Slowdown in Brazilian House Prices

CEIC Brazil Data Talk - January 7, 2015 State-led initiatives on civil construction in Brazil, amid rising interest in the real estate market, have led to an increasing demand for key indicators on the construction and real estate sector. As a developing country, construction and real estate indicators, along with other, associated datasets, help to quantify confidence in the Brazilian economy. The CEIC Brazil Premium Database offers users a broad range of indicators for evaluating the trends and nuances in Brazil. Among its highlights is the FipeZap House Asking Price Index. Compiled by the Brazilian Institute of Economic Research (Fipe) in partnership with the online advertisement website, Zap, the index is based on advertised (offer) prices and is developed according to a robust sample gathered from around 200,000 real estate advertisements every month. The broad FipeZap Index, which tracks the housing prices in 20 cities in Brazil, including São Paulo, Rio de Janeiro and Brasilia, shows average house price growth slowing down in 2014. On a year-on-year (YoY) basis, the broad index decelerated for the twelfth consecutive month in November, to 7.37% YoY. Despite this decline, the increase in housing prices in Brazil is above the consumer price inflation, which stood at 6.5% YoY, according to the IPCA index (the official inflation benchmark). The deceleration in the broad index was followed by similar trends in Brazil’s two main real estate markets, São Paulo and Rio de Janeiro, with their respective indices rising by 8.2% and 8.4% YoY in November compared to 13.6% in São Paulo and 14.9% in Rio de Janeiro a year earlier. In São Paulo, a new trend has emerged in recent years with the number of residential home sales with one bedroom posting a stronger increase. According to the Trade Union of Housing (SECOVI), 4,202 one bedroom units were sold in 2012 with the numbers almost doubling to 8,391 units during 2013. These buyers are either young people (usually students) seeking a first home or professionals from other cities who are not permanent residents in the city where they work. These demands were further spurred by investors who seek to capitalise on this trend. Rental yields on one bedroom houses in Sao Paulo hover at 0.47-0.49% since early 2014 compared to 0.43-0.45% of the overall Sao Paulo rental yield. Despite that, investors in one-bedroom apartments are also enduring the market slack with their house prices likewise consistent with the FipeZap Index decelerating trend in November 2014 (though overall yield remains slightly higher compared to other types of houses). The FipeZap Index for one bedroom apartments increased by 7.2% YoY, while for residential property with two and three bedrooms the rises were steeper, at 8.5% and 8.7% respectively. Prices of four bedroom accommodation rose by 7.2%, compared to double-digit rises in the same period of 2013. Part of the motivation for purchasing real estate as an investment may be to earn rental income benefiting from easy credit and strong demand for apartments. In general rental contracts in Brazil are secured on duration of 30 months and are adjusted annually by the IGP-M (General Price Index) from the Getúlio Vargas Foundation (FGV), which rose by 3.7% YoY in November; at the same time the FipeZap Index for rentals in São Paulo increased 2.1% YoY. Growth in rents for one bedroom property reached 4.7%, which is by far the highest among all types of property, reflecting demand (and available supply), and is above inflation. Rents for two bedrooms rose by 0.9% YoY and three bedrooms by 2.5% YoY, while four bedroom properties is costlier and less popular, with rents declining by 1.6% YoY in November. Changing demographics – in particular, increasing middle class and urbanisation patterns – has prompted prior increases in house prices. While growth in house prices are currently slowing down, real assets – including properties – are generally perceived to be a good hedge against inflation, given its ability to serve as a store of value. On a wider macroeconomic fundamental perspective, the gradual deceleration in Brazil’s house price growth is a positive development given prior double-digit increases in property prices previously. By Bruno Vasconcelos - CEIC Analyst Discuss this post and many other topics in our LinkedIn Group (you must be a LinkedIn member to participate). Request a Free Trial Subscription. Back to Blog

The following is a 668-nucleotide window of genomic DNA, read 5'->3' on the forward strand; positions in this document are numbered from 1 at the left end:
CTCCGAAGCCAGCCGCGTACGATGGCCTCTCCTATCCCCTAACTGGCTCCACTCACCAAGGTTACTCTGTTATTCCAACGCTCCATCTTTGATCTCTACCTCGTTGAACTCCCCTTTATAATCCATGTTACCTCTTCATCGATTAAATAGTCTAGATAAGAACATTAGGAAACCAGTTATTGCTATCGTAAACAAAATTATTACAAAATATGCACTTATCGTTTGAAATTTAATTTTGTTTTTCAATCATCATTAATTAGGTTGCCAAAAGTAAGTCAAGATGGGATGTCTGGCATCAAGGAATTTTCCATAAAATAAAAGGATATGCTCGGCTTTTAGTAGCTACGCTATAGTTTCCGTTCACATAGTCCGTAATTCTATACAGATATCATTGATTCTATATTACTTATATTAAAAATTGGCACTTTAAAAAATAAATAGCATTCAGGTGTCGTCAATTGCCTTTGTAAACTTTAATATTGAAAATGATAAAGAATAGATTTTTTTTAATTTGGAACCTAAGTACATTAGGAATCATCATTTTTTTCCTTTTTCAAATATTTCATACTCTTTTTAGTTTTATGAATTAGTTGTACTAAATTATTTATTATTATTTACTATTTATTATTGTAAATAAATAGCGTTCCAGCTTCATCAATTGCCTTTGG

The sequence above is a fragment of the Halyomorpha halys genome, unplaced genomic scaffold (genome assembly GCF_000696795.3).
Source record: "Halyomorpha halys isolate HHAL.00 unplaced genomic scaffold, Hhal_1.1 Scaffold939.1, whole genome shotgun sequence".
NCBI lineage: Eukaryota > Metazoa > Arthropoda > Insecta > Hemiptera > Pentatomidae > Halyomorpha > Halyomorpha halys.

7th January 2015 Slowdown in Brazilian House Prices